Mounting a CB radio on your Motorhome is a brilliant upgrade. Once you're done, you can not only pull different radio channels but also talk one-on-one with nearby drivers.
Although, getting your first CB system off the ground is not a piece of cake. You have to ground it, use the cable in the right length and run quality checks on an SWR meter as you go.
Wondering how to mount a CB antenna on a Motorhome all by yourself? Then you're definitely in the right hands! We can get your antenna perfectly set up in a while. All you have to do is get a CB radio that works for your RV and follow the steps from here!
Where to Mount a CB Radio Antenna on a Motorhome?
A rule of thumb is to mount antennas as high up as possible on your Motorhome.
Other than the top part of the CB, the antenna wire should also stay above the roof line. For one, a higher antenna translates to better reception. The transmission quality and SWR ratings are both significantly better when the antenna is mounted to the mirror or the top of your RV.
Nevertheless, make sure that the roof-mount antenna doesn't bump into overpasses. CB radio experts often recommend using an NGP antenna with coax. Especially when you have little idea about ground planes. Anyway, the center of the Motorhome top is a safe place to mount your antenna.
It's the highest point with fantastic ground plane backing. Any other location (bumper, door jamb, fender, rear ladder, etc.) will work. But as far as transmission quality is concerned, we can't promise uninterrupted connection for these CB radio setups.
A Step by Step Guide to Mount a CB Antenna on Motorhome
Getting your antenna set-up right the first time is definitely not as complicated as people make it seem!
This is where we show you how to install CB antenna on motorhome. Rest assured, you can have nonstop communication everywhere you go!
Step 1: Install the Antenna Mount
The process isn't the same across all antenna mounts. So, we're just going to start with a standard mag mount antenna. It mounts to the antenna coax, and you'll need a few tools for this step.
CB antennas come with their own stud. It pairs with the ring terminal of the coax. The most recent models require a PL259 connector for linking the ham shacks. It's also known as a UHF connector.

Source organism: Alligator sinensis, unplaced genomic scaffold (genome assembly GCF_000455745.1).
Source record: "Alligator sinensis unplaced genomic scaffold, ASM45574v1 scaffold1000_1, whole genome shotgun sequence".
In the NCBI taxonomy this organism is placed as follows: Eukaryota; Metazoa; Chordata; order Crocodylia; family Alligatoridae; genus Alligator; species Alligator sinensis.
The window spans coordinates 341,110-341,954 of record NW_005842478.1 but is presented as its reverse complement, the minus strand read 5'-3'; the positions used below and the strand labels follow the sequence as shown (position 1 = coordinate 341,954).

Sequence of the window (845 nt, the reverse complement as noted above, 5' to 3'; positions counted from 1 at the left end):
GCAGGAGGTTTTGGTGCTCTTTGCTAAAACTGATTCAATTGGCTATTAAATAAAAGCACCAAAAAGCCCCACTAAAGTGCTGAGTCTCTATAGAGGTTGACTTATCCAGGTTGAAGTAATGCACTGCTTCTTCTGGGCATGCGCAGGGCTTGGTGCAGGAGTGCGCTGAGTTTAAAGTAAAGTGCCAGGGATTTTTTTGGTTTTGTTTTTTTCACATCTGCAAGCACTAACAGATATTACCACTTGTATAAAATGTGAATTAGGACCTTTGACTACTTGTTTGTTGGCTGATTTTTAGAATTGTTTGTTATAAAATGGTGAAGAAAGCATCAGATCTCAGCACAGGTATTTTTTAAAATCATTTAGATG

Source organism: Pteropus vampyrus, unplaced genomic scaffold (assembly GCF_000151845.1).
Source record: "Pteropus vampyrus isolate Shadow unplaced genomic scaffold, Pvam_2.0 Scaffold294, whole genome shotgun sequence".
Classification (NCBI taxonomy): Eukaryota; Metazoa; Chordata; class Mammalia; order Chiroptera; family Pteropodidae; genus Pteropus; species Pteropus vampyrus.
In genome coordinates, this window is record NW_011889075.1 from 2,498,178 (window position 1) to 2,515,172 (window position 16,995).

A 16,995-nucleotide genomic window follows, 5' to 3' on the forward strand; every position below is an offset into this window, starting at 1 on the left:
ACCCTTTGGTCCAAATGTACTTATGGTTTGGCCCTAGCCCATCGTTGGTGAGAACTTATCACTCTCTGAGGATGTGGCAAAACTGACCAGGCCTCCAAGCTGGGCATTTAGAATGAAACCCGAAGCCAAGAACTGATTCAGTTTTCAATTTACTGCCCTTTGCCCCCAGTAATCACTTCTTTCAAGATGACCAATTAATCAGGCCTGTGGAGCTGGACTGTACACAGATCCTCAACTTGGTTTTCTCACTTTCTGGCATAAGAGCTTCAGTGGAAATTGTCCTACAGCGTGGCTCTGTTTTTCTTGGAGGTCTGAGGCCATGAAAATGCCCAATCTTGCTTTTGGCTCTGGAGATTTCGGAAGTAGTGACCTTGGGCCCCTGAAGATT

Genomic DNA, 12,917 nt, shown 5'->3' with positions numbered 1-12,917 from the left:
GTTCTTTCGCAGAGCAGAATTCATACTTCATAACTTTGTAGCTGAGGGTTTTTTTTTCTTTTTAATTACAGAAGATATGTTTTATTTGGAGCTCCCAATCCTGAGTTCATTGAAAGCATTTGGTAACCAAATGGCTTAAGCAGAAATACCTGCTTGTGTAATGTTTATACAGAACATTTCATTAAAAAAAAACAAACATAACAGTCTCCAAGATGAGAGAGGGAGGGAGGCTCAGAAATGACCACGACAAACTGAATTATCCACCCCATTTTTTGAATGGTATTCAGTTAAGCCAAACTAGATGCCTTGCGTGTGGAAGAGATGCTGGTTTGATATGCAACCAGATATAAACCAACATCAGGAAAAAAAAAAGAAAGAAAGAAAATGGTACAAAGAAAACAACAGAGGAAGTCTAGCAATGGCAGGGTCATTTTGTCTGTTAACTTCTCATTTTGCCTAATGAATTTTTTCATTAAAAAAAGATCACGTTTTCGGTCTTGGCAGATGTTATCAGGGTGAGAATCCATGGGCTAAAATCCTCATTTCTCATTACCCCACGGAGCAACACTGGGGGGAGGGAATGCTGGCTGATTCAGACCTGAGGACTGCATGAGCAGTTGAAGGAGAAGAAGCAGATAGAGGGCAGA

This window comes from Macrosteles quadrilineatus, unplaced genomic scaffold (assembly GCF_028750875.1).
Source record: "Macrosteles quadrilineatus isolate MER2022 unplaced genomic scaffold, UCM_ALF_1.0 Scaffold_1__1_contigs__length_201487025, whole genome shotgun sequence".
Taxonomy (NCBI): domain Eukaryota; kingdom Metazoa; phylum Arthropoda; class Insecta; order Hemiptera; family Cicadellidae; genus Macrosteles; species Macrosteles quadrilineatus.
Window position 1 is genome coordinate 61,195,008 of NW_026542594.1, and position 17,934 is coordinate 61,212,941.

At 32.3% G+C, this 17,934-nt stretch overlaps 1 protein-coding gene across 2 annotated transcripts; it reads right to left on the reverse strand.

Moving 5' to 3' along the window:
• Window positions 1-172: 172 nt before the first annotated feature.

Moving forward, a door jamb mount usually involves taking accurate measurements and drilling through the metal roof.
Step 2: Route the Coax Cable
Now that you have the antenna bracket installed, the next step is to route the wire. It runs from the antenna on the top of your vehicle to the radio. Generally, you want to conceal as much of this cable inside your Motorhome as possible.
Why? It's difficult to feel at home where you need to work past an 18-foot coax. You'll find all different types of tricks online for hiding it. We personally found a coax with a detachable PL259 connector quite manageable in these cases.
Avoid obstructions that could create noise interference in the line. Don't run the cord immediately next to another cord. And definitely keep the full length of the cord- all 18 feet of it.
If the distance between your antenna and radio is particularly short, you may buy cords in shorter lengths. But cutting coaxes, later on, is problematic in many ways.
Step 3: Tune the Antenna with SWR Ratings
Seeing how your setup holds up in SWR ratings is an important part of the process. Anyway, you should always tune your RV radio with an SWR gauge before transmitting with it.
If you're getting high SWR ratings for a good antenna, check whether you had mistakenly tied the excess portion of the cord in a coil.
Always tie the extra cord in the shape of a skinny 8 and bind it in the middle.
Why do CB Antennas Need a Ground Plane?
The antenna on CB radios uses the metal body of your vehicle for transmitting signals. A ground plane is a conducting surface for the antenna. It reflects signals to other parts of your radio.
An incorrect ground plate connection means that the antenna is having trouble transmitting those signals. When that happens, the signals get transferred back to your radio as heat.
The ground plane of a magnetic antenna is formed as soon as it's installed on a metal plate. It is another reason why mag mounts have become so popular since 2016. A mirror mount antenna and a fiberglass antenna are equally favorable options for off-road campers.
We've tried a lot of different antenna mounts and found this installation procedure the easiest. So, this is how you mount a CB antenna on your Motorhome. With a little help from a PL259 connector, you can get your CB radio up and running in no time! Good luck!